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New York City is giving away public lands to for-profit developers that build housing units largely unaffordable to locals, a new report has found. The report, released today by the New York City Community Land Initiative (NYCCLI) found that nonprofit developers building on city-owned land made 38 percent of their units affordable to the most low-income bracket of New Yorkers, defined as 0-30 percent of the area median income, which in NYC is between 0-$38,130 for a family of three. By comparison, for-profit developers built 21.6 percent of their units at this income level. Of the “affordable” units that for-profit developers build on public lands, 14.6 percent are priced for renters making between $152,520 to $209,715 for a family of three. Public land is often sold to developers for low prices, and in some cases a symbolic $1.
A 2018 report from Association for Neighborhood & Housing Development found that between 2014 to 2018, 75 percent of all housing projects with city subsidies went to for-profit developers. NYCCLI’s data also show that between 2014 and 2023, nonprofit developers built or rehabilitated 7,269 homes on public land, compared to 14,150 units by for-profit developers. The report’s release was timed to coincide with a rally at City Hall Park on Thursday in support of the Community Land Act, three bills that would empower nonprofit housing developers and community land trusts. The bills include Int. No. 637, “Public Land for Public Good,” which would require the city to prioritize nonprofits when selling off its land for the purpose of developing affordable housing. Public land would only go to for-profit developers if no nonprofit developer met the city’s requirements. The bill has 33 sponsors, enough to pass in the 51-member city council. Another bill called “Community Opportunity to Purchase” would offer nonprofits first rights to purchase multifamily apartment buildings when landlords decide to sell. It’s modeled after similar laws in other cities, including D.C. , where it has been in place since 1980. That bill has 32 sponsors.
“We are seeking to push these bills to the finish line, and we're asking Speaker Adams to put the Act to a vote as soon as possible,” said Abigail Savitch-Lew, communications coordinator at New Economy Project, a member of NYCCLI.The report relies on data from the city’s Department of Housing Preservation and Development (HPD) and other public data sources and was produced by Hayoung Jeong, a member of East New York Community Land Trust and a PhD student at CUNY Grad Center. Motherboard attempted to reach HPD for comment; a spokesperson asked Motherboard to call, but did not return multiple calls and emails in time for publishing. We will update this story if we hear back. For-profit developers do build income-restricted housing on land acquired from the city, either because of New York City’s inclusionary housing requirements or because of affordability requirements set by HPD when it sells land. But this housing is not necessarily affordable. Still, the majority of land that the city sells off goes to for-profit developers. Because vacant public land is most prominent in parts of the city that are lower-income or face chronic underinvestment, the result is that much city-owned land ends up with housing that is unaffordable to locals.The report looked at low-income neighborhoods where city land was given to developers between 2014 and 2023. In East New York, 53 percent of the units built on previously city-owned land was unaffordable to people making the local area median income, which was $52,670 in 2021. In East Harlem and the Bronx’s Mott Haven/Port Morris, 72 and 73 percent of units built on public land were unaffordable to residents.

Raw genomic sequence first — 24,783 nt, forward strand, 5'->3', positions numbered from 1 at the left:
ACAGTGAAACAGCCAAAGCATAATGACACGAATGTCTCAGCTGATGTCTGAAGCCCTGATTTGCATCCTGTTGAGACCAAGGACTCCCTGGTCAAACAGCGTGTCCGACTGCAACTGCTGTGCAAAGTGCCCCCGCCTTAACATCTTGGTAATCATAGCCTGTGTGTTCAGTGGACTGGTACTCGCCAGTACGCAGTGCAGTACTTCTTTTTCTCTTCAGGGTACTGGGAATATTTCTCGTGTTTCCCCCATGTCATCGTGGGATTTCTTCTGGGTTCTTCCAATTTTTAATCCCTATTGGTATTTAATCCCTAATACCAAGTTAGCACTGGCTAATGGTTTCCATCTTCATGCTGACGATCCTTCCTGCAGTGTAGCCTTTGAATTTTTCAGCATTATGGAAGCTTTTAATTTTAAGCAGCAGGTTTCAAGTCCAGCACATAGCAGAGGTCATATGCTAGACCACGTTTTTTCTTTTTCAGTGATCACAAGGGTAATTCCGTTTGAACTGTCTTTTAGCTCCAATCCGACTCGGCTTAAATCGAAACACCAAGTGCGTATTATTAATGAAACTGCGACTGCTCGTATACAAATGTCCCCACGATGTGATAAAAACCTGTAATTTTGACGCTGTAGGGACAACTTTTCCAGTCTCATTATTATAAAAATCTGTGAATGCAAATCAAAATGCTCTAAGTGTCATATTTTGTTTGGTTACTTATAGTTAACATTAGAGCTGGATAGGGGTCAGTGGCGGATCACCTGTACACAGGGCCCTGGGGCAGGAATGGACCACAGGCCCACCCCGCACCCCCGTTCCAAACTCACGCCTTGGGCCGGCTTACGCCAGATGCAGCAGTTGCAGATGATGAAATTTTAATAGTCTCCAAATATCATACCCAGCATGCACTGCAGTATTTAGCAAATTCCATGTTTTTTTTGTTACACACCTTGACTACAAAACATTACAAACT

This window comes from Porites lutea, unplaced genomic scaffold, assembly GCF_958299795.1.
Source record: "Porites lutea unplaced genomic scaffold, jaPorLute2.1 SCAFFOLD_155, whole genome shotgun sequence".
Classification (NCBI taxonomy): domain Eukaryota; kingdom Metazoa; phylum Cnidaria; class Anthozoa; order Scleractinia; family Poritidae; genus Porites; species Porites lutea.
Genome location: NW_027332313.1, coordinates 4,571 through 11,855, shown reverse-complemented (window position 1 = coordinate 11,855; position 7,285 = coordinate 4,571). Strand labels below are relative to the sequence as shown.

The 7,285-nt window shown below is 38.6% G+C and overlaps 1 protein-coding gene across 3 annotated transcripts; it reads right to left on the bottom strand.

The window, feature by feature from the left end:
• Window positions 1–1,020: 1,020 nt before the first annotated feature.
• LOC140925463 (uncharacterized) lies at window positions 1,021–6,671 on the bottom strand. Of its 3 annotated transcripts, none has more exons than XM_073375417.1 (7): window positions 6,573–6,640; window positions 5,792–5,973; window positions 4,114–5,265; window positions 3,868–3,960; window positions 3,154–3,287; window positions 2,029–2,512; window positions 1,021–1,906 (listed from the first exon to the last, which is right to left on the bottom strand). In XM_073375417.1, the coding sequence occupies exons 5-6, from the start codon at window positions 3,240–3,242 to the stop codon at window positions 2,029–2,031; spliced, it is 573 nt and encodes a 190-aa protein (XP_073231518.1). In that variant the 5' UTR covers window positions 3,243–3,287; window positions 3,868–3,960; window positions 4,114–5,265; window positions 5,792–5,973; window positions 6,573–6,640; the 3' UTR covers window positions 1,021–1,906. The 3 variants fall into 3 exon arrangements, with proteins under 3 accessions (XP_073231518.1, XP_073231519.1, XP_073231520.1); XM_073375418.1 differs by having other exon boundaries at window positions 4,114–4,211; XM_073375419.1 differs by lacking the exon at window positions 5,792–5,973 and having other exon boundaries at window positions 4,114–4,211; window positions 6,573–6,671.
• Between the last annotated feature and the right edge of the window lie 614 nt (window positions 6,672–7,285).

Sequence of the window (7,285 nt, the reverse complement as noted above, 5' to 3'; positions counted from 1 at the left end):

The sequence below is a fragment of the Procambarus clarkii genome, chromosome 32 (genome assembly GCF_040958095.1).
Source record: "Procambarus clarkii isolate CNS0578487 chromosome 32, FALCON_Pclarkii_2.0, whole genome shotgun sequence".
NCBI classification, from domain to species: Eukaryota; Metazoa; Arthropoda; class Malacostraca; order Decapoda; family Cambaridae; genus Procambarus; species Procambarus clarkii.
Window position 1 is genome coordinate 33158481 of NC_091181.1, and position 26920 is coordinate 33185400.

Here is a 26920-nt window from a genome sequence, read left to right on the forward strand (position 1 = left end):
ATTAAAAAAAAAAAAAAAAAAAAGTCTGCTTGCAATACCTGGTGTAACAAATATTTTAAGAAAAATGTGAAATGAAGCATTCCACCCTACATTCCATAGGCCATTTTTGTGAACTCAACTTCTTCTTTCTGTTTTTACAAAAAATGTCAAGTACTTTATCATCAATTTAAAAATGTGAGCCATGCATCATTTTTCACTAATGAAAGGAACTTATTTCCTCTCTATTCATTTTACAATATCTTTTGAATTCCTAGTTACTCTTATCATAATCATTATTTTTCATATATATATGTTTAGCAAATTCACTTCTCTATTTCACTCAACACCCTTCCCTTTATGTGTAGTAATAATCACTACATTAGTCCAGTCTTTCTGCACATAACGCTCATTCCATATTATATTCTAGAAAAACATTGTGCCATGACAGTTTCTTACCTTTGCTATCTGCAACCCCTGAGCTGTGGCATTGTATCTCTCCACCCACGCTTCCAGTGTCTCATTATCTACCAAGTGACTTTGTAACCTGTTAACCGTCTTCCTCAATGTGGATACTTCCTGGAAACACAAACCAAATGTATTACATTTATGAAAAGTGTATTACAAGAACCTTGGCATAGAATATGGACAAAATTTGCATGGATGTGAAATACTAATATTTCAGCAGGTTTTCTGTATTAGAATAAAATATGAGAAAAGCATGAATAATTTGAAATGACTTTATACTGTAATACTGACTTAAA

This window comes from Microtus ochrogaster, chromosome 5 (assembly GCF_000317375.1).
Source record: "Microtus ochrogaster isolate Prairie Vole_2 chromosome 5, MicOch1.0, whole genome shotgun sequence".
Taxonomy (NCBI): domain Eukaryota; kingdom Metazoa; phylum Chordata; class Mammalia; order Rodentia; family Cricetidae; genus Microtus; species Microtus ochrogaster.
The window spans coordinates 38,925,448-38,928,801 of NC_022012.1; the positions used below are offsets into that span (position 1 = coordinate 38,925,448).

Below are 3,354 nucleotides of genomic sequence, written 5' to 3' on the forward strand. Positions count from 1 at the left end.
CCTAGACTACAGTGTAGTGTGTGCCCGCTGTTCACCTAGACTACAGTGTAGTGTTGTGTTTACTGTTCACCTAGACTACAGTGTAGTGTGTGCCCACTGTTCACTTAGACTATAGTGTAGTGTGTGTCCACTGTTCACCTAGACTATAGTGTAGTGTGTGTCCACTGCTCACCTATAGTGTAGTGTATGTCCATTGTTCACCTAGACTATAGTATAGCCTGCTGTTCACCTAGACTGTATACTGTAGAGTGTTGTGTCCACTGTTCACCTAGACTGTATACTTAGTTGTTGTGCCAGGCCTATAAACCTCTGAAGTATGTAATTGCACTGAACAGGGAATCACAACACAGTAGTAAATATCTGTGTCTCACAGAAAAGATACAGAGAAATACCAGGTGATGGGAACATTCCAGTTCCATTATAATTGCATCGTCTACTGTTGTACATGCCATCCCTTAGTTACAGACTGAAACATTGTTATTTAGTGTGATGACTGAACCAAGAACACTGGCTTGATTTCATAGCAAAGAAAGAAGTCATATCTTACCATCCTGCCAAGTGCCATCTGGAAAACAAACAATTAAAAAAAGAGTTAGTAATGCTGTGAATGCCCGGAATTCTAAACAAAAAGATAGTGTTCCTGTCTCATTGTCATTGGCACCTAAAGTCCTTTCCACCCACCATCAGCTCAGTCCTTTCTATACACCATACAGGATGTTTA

Data that NYCCLI shared with Motherboard also shows that some buildings in the Bronx built on land the city gave away, including Crossroads Plaza and High Hawk, had zero units affordable to the lowest income levels, despite the fact that local area median income is only $38,130 for a family of three.When the city either gives away or sells off public land, usually for a pittance, it has to make a public Request for Proposals so that for-profit and nonprofit developers can bid on the project. The city typically mandates in that request that a certain amount of units are “affordable,” or restricted for people making certain incomes. But the city also sets thresholds for developers that bid on these projects that favor larger developers with more capital. Nonprofits and community land trusts that typically require city subsidies to develop on vacant land often have trouble remaining competitive with for-profit developers.Yet while it’s cheaper for the city to give land to for-profit developers, the tradeoff is that they typically do not build deeply-affordable housing, both because these companies need to pay off high debt costs and because they seek higher profit margins in general.“They're offloading the public expenses on private developers, who aren't returning that to the benefit of (the) public,” Hayoung Jeong, the CUNY researcher, told Motherboard.Mychal Johnson is a member of the Mott Haven-Port Morris Community Land Stewards, a land trust that is developing a community health center at the vacant Lincoln Detox Center in the South Bronx. The group hopes to eventually acquire housing to take it off the speculative market and keep it affordable in perpetuity as a community land trust. Johnson said he’s seen the impact of the city’s strategy of selling off public land on South Bronx neighborhoods.“It doesn't really meet the needs of a large portion of the population,” Johnson said. “We see how the drive for higher incomes and higher rent is pushing people out who are either on fixed incomes or lower economic means.”When nonprofits want to build on that land, “It's really hard for those projects to win those bid allocations,” he said. Johnson said the land trust is trying to make projects feasible, but without “profiting on the backs of folks who are just trying to have a decent place to live.”Will Spisak, a program associate at New Economy Project, a member of NYCCLI, said the city’s strategy hinders nonprofit housing providers. “There's this talking point that the city often brings up that nonprofits and community land trusts in particular don't have the capacity to do more development,” he said. “The truth is that if we were given more opportunities to develop public land, particularly in a land acquisition that's virtually free, it would build the capacity of the nonprofit movement.”